The planes come and go almost all the time. They only stop between midnight and five a.m. They pass in radial arcs to and from wildly different places, all slicing though the air much too fast to see much of anything except a seemingly barren desert wasteland below them.
We’re in the wasteland below. It’s hardly barren but it is laid bare—it begs to be looked at up close. In the wash where we’re parked—Grand Wash— there’s abundant life: mesquite, bees, ravens, coyote squash, coyote print. The scale is massive; the wash is wider than the widest freeway I’ve ever seen. It’s an architecture of torrential flow from the Colorado Plateau into the Mojave Desert.
It’s been raining this morning. If the rain keeps up for too long, the clay in the roads will stick to our tires and keep us here. That would be ok, as long as we have enough water to wait it out.
Here in the Grand Wash, a few miles from the northern shore of Lake Mead, we’re trying to create a new trip for ourselves. Our original plans were abandoned when we found out that gas was in short supply in Baja. We turned around south of Needles, California and headed back north. Just as we began to shed layers, to release into warmth and simplicity, we were thrust back into colder climes and the reminder of the moving, frenetic world out there.
We skirted the edge of Las Vegas, preferring to pay $20 to follow empty desert roads along Lake Mead than pass through the commotion of the city.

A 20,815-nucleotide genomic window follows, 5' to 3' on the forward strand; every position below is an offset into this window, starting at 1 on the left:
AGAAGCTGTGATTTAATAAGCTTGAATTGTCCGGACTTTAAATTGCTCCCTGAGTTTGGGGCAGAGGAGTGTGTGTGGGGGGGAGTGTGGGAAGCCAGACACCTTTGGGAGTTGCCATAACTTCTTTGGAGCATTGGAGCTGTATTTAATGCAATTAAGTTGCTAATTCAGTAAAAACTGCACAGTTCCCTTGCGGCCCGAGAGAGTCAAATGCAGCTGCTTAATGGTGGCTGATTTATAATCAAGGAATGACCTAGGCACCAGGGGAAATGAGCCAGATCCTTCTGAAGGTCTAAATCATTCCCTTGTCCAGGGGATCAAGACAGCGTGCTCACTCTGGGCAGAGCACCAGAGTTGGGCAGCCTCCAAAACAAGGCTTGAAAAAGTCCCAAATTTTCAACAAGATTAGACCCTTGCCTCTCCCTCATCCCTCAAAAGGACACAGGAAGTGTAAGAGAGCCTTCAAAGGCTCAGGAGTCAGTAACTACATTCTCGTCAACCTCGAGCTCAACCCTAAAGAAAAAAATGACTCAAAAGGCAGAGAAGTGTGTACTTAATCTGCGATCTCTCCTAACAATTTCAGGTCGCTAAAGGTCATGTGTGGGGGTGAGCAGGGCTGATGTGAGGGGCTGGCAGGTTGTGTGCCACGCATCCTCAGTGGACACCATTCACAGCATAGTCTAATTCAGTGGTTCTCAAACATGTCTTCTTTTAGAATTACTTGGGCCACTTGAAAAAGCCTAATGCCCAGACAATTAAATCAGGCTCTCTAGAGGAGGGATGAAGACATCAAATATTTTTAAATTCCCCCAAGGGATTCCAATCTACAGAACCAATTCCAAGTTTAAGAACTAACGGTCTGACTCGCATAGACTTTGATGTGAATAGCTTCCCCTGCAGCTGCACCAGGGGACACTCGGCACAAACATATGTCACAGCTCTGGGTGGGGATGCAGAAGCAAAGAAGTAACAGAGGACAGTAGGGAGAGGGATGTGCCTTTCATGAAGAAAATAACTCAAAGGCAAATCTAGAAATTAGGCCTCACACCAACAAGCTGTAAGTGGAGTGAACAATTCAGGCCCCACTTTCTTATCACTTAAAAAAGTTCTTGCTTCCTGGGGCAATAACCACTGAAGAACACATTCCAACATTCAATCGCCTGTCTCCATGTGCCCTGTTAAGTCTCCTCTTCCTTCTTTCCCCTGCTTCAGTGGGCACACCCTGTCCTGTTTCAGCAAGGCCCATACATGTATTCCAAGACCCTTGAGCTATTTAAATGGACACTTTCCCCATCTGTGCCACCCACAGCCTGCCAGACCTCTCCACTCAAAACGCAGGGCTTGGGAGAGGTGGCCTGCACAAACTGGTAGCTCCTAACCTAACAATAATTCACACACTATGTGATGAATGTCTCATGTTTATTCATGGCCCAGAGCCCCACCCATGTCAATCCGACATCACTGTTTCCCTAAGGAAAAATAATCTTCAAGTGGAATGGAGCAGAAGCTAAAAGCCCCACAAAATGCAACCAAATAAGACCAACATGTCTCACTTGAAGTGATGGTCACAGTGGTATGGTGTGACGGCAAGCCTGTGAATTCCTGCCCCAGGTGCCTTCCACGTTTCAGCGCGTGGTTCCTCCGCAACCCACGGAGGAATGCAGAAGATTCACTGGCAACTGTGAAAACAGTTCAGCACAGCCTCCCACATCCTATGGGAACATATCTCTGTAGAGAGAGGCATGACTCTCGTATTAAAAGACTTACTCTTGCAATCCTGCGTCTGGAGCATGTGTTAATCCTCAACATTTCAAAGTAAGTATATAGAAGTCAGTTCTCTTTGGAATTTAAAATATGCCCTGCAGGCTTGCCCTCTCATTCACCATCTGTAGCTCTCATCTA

We found a place that looked unvisited on the map. We bumped along 45 miles of cobble and sand and lava rock to the end of a road—to here.
The jets keep passing over. Now that I’ve given them my attention they pull me skyward each time encouraging me to skim over this place, to lose my tethering, to exist in some other place, doing something else.
We work to find grounding. We walk the wash in the departure of the day and whiff the pungency of earth—the moisture held in soft, red pigment. It smells like the sea’s breath. Texture is abundant: shells are in the sand; seeds are in the clay; footprints appear as faint dimples; edges are defined by shadow. This animate life is thrilling—it lopes in unbidden when we do not try to corral it.
The jets fly, the rain falls, and we let ourselves write and read and occupy the only time we can. Later, we’ll head for the cliffs and see if we can find a forgotten canyon. We’ll identify all the cactus we know—barrel, beaver’s tail, and buckhorn cholla. We’ll look for water. After the rain it must be held somewhere in a cupped depression of sandstone.